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NUR 752 Discussion 4.1: Bongo CLABSI Board Presentation—Questions: Part II

Overview of Due Dates and Point Values

Item Due Value
Part I: Bongo Presentation—Deliver Board Presentation Completed 40 points
Part II: Respond with questions to peers’ Board Presentations. Week 5, Thursday 4 points
Part III: Follow-up Post—Respond to Questions Week 5, Sunday 5 points

Peer Replies Due: Thursday, 11:55 P.M.

Follow-up Posts Due: Sunday, 11:55 P.M.

Value: 9 points


You completed Part I—Board Presentation in Week 4. This week, you will complete Parts II and III. You have made your summary presentation to the board. Now, you will act as a board member for your peers, and ask them a few questions about their Board Presentations. Remember that the hospital’s advisory board comprises persons from the community, and none of them have a background in any medical field.

Discussion Guidelines

Part II: Respond with questions to peers’ Board Presentations in Bongo

Acting as a board member for your classmates, respond to two of your peers’ Board Presentations from Week 4 Part I using Peer Review in Bongo. Pose questions, as if you are a board member, regarding the information provided for each Board Presentation.

Part III: Follow-up Posts: Respond to Questions

Review and respond to the questions your board members (classmates) posed regarding your Board Presentation.

This discussion is graded using the Extended Discussion Rubric found in your syllabus.

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NUR 752 Discussion 4.1: Bongo CLABSI Board Presentation—Questions: Part II

NUR 752 Discussion 4.1: Bongo CLABSI Board Presentation—Questions: Part II


Post your questions and follow-up responses on the Discussion 4.1: Bongo Board Presentation—Questions and Follow-Up Parts II and III page.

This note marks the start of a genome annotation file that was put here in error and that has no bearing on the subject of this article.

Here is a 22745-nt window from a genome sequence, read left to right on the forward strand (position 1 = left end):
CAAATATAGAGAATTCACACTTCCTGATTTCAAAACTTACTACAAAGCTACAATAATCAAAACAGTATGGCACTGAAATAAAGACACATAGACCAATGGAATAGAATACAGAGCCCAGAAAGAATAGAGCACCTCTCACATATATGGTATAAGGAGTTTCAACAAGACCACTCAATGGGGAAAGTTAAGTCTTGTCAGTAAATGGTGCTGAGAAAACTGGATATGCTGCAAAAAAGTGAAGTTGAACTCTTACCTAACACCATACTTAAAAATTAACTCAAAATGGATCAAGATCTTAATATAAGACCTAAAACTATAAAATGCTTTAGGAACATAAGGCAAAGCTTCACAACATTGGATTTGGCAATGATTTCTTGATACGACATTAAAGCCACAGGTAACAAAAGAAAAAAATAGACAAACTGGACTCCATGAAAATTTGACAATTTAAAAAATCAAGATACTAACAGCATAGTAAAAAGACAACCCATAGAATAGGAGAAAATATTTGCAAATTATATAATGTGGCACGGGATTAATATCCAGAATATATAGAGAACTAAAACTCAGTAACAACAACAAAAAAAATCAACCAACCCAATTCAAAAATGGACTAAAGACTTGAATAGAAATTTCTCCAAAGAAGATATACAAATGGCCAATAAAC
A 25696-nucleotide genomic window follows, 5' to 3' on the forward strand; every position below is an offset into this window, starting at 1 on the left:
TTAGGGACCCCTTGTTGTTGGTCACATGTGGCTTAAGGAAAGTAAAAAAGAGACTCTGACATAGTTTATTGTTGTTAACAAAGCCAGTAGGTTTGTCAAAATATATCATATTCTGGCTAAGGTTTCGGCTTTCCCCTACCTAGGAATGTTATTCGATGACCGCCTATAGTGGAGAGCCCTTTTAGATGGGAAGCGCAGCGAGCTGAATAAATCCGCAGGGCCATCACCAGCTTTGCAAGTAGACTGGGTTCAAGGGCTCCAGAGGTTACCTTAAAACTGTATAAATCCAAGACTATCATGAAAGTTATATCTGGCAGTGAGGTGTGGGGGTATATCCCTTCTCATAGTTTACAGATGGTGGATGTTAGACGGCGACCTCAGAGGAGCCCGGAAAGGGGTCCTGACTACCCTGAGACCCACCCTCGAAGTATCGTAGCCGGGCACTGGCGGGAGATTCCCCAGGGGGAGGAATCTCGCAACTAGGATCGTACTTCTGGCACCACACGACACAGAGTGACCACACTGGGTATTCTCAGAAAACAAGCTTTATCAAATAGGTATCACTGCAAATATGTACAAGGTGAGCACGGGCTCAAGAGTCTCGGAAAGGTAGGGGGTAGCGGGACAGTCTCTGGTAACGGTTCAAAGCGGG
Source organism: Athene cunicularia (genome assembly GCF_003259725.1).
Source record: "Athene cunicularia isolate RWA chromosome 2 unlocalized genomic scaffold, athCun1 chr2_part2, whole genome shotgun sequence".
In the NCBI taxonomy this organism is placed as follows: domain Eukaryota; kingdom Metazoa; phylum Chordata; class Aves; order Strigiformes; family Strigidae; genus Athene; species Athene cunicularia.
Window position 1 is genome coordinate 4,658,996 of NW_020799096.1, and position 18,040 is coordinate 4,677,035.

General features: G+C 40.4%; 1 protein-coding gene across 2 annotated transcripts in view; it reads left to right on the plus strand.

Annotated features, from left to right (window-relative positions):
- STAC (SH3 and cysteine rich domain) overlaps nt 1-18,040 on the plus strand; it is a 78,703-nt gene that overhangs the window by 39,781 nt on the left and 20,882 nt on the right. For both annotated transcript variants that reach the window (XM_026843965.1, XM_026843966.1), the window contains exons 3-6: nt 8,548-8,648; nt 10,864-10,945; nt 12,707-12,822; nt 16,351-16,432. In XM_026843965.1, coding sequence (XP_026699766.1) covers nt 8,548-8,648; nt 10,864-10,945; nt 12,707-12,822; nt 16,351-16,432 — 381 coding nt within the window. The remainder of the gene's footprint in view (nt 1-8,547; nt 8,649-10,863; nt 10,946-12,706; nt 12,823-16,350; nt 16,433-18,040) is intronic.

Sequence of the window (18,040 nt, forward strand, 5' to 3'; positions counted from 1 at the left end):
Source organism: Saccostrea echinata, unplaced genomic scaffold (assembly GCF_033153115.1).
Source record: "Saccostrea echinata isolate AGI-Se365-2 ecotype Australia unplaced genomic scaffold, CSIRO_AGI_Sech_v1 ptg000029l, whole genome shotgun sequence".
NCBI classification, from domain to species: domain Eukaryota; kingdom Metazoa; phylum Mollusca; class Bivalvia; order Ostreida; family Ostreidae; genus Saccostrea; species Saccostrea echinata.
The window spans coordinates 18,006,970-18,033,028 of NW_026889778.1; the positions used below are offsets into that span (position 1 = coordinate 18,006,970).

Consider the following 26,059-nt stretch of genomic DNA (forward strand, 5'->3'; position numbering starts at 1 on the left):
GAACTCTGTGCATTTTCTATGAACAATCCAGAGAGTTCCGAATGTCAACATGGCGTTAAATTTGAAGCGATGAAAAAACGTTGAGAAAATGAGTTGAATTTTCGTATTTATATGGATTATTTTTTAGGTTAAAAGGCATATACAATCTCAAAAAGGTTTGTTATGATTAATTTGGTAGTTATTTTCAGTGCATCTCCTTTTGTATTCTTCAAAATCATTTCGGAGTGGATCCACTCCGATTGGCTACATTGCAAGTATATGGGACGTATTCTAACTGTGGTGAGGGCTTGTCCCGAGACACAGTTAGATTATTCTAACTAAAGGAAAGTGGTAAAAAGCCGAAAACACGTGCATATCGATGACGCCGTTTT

The strategic information plan that needs to be implemented within my organization is having one standard Electronic Medical Record (EMR) for the whole health care organization (HCO). I currently work for an HCO that has some hospitals using Cerner some using Epic. Outpatient practices use AthenaHealth, and home health uses an entirely different EMR. This can lead to potential errors in patient care by not having the EMR in one cohesive place for all to access within their relevant scope of practice.

  • Evaluate your organization’s readiness to move forward on a strategic information plan to utilize enterprise data best.
      1. People: For people, there would need to be a lot of training regardless of the single EMR that the HCO chooses. (e.g., Cerner vs. Epic). There needs to be one single EMR in place, so the HCO will have to employ the EMR company and have specialized training for all eligible employees. This could present possible learning barriers for staff and even have potential delays in care as there is a learning curve. The HCO is not ready to train staff until EMR experts are put on staff or contracted to help with the transition.
      2. Processes: The processes involve obtaining a contract with an EMR for purchase and adapting it to each clinical area, such as inpatient, outpatient, and home health. There would have to be possible hiring of IT staff with expertise in the chosen EMR. Mass training would take place.
      3. Technology: The HCO has the technology to make the change. The HCO has been using EMR, and there are sufficient computers; however, having a standardized EMR is key.
  • Assess the key components of reporting and analytics content, specifically addressing the people, technology, and processes.
    1. People: While there are prime examples of key performance indicators (KPI) for an organization’s goal, people are human, so they can be missed without proper education and training. For example, a KPI that my hospital has is stroke care. I once missed a dose of aspirin (Pt was NPO) on a patient after a thrombotic stroke. That same evening I received an email from the stroke coordinator educating me on the importance of aspirin after a stroke.
    2. Technology: Open access to the Business Intelligence (BI) library and employee databases. Having the BI library will help implement standard procedures and provide analytical data.
    3. Processes: BI would help the HCO make and implement policies and procedures with evidence-based practice (EBP).


Smith, T. & McBride, S. (2018). Data, reporting, and analytics. In. S. McBride & M. Tietze (Eds.), Nursing informatics for the advanced practice nurse (2nd ed., pp 400-423). Springer Publishing Company.

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